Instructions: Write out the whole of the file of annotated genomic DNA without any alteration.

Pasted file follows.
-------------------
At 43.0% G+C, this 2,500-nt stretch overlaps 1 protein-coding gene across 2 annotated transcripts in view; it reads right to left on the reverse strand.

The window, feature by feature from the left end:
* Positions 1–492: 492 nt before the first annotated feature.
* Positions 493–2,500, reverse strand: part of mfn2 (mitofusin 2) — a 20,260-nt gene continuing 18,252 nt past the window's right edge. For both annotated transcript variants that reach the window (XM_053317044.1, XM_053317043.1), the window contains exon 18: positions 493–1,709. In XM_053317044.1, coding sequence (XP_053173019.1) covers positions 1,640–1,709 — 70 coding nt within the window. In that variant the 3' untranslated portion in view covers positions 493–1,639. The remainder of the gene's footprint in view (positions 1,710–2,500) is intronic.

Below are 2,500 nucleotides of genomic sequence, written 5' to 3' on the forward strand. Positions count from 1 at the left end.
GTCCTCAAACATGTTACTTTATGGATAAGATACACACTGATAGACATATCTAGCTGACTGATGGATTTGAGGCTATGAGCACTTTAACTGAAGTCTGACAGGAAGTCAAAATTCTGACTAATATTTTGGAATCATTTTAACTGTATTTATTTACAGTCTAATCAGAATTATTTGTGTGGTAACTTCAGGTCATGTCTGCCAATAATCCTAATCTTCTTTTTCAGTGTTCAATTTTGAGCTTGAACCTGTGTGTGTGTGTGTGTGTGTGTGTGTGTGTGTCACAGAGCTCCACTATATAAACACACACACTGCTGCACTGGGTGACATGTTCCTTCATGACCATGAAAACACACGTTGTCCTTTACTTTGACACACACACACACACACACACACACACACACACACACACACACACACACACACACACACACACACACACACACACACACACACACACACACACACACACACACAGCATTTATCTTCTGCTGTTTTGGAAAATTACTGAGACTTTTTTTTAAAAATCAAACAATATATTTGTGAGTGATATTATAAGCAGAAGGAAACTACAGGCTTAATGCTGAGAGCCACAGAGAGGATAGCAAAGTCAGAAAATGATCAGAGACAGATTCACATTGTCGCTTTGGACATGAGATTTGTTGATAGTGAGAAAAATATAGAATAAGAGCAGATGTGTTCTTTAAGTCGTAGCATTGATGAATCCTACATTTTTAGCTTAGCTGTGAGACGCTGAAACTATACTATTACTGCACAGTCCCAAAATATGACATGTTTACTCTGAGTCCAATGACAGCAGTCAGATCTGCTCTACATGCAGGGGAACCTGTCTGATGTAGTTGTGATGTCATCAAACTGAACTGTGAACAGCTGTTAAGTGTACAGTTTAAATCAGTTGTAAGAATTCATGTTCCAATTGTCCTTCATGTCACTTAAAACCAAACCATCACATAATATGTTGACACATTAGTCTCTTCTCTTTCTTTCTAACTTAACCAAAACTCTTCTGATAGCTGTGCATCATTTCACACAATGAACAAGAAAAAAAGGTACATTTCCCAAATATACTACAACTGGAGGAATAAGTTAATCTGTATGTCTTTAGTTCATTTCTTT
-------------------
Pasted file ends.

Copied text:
At 43.0% G+C, this 2,500-nt stretch overlaps 1 protein-coding gene across 2 annotated transcripts in view; it reads right to left on the reverse strand.

The window, feature by feature from the left end:
* Positions 1–492: 492 nt before the first annotated feature.
* Positions 493–2,500, reverse strand: part of mfn2 (mitofusin 2) — a 20,260-nt gene continuing 18,252 nt past the window's right edge. For both annotated transcript variants that reach the window (XM_053317044.1, XM_053317043.1), the window contains exon 18: positions 493–1,709. In XM_053317044.1, coding sequence (XP_053173019.1) covers positions 1,640–1,709 — 70 coding nt within the window. In that variant the 3' untranslated portion in view covers positions 493–1,639. The remainder of the gene's footprint in view (positions 1,710–2,500) is intronic.

Below are 2,500 nucleotides of genomic sequence, written 5' to 3' on the forward strand. Positions count from 1 at the left end.
GTCCTCAAACATGTTACTTTATGGATAAGATACACACTGATAGACATATCTAGCTGACTGATGGATTTGAGGCTATGAGCACTTTAACTGAAGTCTGACAGGAAGTCAAAATTCTGACTAATATTTTGGAATCATTTTAACTGTATTTATTTACAGTCTAATCAGAATTATTTGTGTGGTAACTTCAGGTCATGTCTGCCAATAATCCTAATCTTCTTTTTCAGTGTTCAATTTTGAGCTTGAACCTGTGTGTGTGTGTGTGTGTGTGTGTGTGTGTGTCACAGAGCTCCACTATATAAACACACACACTGCTGCACTGGGTGACATGTTCCTTCATGACCATGAAAACACACGTTGTCCTTTACTTTGACACACACACACACACACACACACACACACACACACACACACACACACACACACACACACACACACACACACACACACACACACACACACACACACACACACACAGCATTTATCTTCTGCTGTTTTGGAAAATTACTGAGACTTTTTTTTAAAAATCAAACAATATATTTGTGAGTGATATTATAAGCAGAAGGAAACTACAGGCTTAATGCTGAGAGCCACAGAGAGGATAGCAAAGTCAGAAAATGATCAGAGACAGATTCACATTGTCGCTTTGGACATGAGATTTGTTGATAGTGAGAAAAATATAGAATAAGAGCAGATGTGTTCTTTAAGTCGTAGCATTGATGAATCCTACATTTTTAGCTTAGCTGTGAGACGCTGAAACTATACTATTACTGCACAGTCCCAAAATATGACATGTTTACTCTGAGTCCAATGACAGCAGTCAGATCTGCTCTACATGCAGGGGAACCTGTCTGATGTAGTTGTGATGTCATCAAACTGAACTGTGAACAGCTGTTAAGTGTACAGTTTAAATCAGTTGTAAGAATTCATGTTCCAATTGTCCTTCATGTCACTTAAAACCAAACCATCACATAATATGTTGACACATTAGTCTCTTCTCTTTCTTTCTAACTTAACCAAAACTCTTCTGATAGCTGTGCATCATTTCACACAATGAACAAGAAAAAAAGGTACATTTCCCAAATATACTACAACTGGAGGAATAAGTTAATCTGTATGTCTTTAGTTCATTTCTTT